Fallopian tube occlusion in infertile women with endometriosisBy: Hale Goksever Celik - Sep 9, 2022
Fallopian tube occlusion is more frequently diagnosed in infertile women with moderate and severe endometriosis.
- Infertility in women having endometriosis may be due to several factors: impaired follicular quality/quantity, distorted pelvic anatomy, dysfunction of tubal peristalsis, and implantation problems.
- Tubal status should be evaluated to improve the success of infertility management in endometriosis patients.
What’s done here?
- This retrospective cohort study evaluated the effect of endometriosis on Fallopian tube occlusion in infertile women.
- The study group (n=275) included infertile women with laparoscopically-confirmed endometriosis, and the control group (n=49) included those without endometriosis undergoing laparoscopic chromopertubation.
- Fallopian tube patency was the primary outcome evaluated by laparoscopic chromopertubation (documented independently for each Fallopian tube; as ‘proximal’ or ‘distal’).
- “Incidental endometriosis” was defined in women without pelvic pain and ultrasonographic signs of endometriosis preoperatively but diagnosed as endometriosis during the operation.
- Fallopian tube occlusion was more frequently diagnosed in the endometriosis group compared to the control group.
- Higher rASRM stage and secondary infertility were associated with an increased risk of any kind of tubal occlusion.
- Incidental endometriosis did not affect the risk of Fallopian tubal occlusion.
- Retrospective design, the small sample size in the control group, the lack of data on current or past infections are the limitations of the study.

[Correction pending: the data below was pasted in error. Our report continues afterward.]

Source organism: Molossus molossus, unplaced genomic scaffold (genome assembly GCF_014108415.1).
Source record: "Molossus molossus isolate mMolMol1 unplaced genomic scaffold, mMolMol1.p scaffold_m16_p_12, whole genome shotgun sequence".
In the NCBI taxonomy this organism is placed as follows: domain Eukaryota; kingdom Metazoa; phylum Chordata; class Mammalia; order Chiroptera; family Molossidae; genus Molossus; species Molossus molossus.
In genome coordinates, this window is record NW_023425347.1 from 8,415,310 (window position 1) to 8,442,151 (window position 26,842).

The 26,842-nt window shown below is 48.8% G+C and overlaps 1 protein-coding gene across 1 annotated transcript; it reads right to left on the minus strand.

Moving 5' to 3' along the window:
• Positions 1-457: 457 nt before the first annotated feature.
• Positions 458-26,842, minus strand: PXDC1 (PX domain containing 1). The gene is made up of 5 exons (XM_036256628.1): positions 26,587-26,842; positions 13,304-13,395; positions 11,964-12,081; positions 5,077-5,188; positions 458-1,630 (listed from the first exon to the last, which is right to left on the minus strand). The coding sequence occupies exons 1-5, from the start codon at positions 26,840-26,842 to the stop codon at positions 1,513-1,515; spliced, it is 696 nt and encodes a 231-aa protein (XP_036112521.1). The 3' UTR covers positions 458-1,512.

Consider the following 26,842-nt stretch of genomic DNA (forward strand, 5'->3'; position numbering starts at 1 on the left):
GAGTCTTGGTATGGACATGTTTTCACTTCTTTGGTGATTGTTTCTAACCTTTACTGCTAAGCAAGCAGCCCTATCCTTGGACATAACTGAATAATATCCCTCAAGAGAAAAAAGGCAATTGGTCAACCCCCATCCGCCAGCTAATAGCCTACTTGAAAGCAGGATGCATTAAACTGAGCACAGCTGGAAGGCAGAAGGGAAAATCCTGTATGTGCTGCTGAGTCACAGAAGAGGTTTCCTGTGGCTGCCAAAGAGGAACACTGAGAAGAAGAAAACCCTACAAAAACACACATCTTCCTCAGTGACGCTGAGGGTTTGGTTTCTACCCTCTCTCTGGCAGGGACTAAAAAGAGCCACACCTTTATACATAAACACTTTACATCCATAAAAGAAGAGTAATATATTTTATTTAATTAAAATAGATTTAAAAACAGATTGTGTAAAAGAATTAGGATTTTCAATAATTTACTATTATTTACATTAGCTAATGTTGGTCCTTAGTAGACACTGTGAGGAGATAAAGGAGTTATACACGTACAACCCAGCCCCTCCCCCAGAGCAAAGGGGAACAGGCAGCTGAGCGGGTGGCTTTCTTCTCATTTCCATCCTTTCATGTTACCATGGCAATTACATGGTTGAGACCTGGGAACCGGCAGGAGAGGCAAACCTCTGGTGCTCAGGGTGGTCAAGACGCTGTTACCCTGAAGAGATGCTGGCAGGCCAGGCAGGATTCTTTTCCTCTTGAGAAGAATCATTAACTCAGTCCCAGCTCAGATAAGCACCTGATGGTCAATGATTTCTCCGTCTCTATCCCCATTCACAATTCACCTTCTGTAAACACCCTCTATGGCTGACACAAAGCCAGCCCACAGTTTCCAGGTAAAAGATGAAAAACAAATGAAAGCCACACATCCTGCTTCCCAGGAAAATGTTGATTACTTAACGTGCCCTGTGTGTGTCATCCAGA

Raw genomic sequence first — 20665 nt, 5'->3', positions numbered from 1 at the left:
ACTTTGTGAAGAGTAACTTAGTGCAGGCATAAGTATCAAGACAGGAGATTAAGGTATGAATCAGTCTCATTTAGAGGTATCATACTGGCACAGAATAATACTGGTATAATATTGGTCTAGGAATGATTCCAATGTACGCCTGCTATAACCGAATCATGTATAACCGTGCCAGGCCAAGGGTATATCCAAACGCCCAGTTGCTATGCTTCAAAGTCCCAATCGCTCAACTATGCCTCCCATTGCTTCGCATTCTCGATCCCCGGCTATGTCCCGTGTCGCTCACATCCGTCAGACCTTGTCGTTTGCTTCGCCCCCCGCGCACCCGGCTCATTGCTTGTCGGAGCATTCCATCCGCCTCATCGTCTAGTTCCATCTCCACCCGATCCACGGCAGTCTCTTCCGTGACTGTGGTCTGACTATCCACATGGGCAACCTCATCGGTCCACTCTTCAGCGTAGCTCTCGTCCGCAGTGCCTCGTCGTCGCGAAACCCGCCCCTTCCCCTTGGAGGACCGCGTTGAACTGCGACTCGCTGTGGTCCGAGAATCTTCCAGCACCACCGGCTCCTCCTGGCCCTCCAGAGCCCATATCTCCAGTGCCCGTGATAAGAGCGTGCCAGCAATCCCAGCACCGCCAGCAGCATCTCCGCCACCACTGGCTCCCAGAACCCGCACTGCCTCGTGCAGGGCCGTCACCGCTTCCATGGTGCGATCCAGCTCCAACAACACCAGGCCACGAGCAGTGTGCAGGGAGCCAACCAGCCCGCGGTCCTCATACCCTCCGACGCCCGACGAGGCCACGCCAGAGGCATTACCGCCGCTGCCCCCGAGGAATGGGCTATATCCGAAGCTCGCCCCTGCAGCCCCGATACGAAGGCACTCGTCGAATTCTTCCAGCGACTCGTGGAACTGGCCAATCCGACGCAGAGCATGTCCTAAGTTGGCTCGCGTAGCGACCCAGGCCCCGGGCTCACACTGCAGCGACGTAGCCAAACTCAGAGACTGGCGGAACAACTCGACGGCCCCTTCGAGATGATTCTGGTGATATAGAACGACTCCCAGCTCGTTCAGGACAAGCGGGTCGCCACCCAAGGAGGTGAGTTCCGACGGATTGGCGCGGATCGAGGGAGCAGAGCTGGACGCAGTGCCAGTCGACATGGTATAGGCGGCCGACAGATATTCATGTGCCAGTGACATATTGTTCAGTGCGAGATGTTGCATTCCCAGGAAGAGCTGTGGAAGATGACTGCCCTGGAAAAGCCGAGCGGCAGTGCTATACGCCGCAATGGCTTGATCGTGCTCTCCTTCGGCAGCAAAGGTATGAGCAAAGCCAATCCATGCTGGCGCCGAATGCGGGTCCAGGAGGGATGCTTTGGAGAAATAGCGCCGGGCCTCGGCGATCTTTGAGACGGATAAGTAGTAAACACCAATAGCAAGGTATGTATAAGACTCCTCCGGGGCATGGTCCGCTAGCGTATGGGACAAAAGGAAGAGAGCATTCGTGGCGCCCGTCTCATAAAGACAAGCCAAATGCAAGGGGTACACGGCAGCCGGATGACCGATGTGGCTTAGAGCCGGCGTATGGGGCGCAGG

Women with endometriosis suffer from fertility problems with an incidence of 40-50%.
Among the pathophysiologic mechanisms resulting in impaired fertility in women with endometriosis, distorted pelvic anatomy due to adhesions, impaired follicular quality-quantity, dysfunction of tubal peristalsis, and implantation problems may be responsible.
Mayrhofer et al, from Austria and the USA, published a study entitled “Are the Stage and the Incidental Finding of Endometriosis Associated with Fallopian Tube Occlusion? A Retrospective Cohort Study on Laparoscopic Chromopertubation in Infertile Women” in the Journal of Clinical Medicine. The authors sought to evaluate the effect of endometriosis on Fallopian tube occlusion in infertile women.
All participants underwent laparoscopic chromopertubation to evaluate tubal patency. Fallopian tube occlusion was more frequently diagnosed in the endometriosis group compared to the control group. Multivariate regression analysis showed that higher rASRM stage and secondary infertility were significant factors for the presence of any kind of fallopian tube occlusion.
Incidental endometriosis, which was defined as "women without pelvic pain and ultrasonographic signs of endometriosis preoperatively but diagnosed as endometriosis during the operation" did not have any effect on the risk for Fallopian tubal occlusion.
“Endometriosis seems to be associated with an increased risk for fallopian tube occlusion.” the authors added.
Research Source: https://pubmed.ncbi.nlm.nih.gov/35807038/
endometriosis chromopertubation fallopian tube fertility proximal distal occlusion advanced stage incidental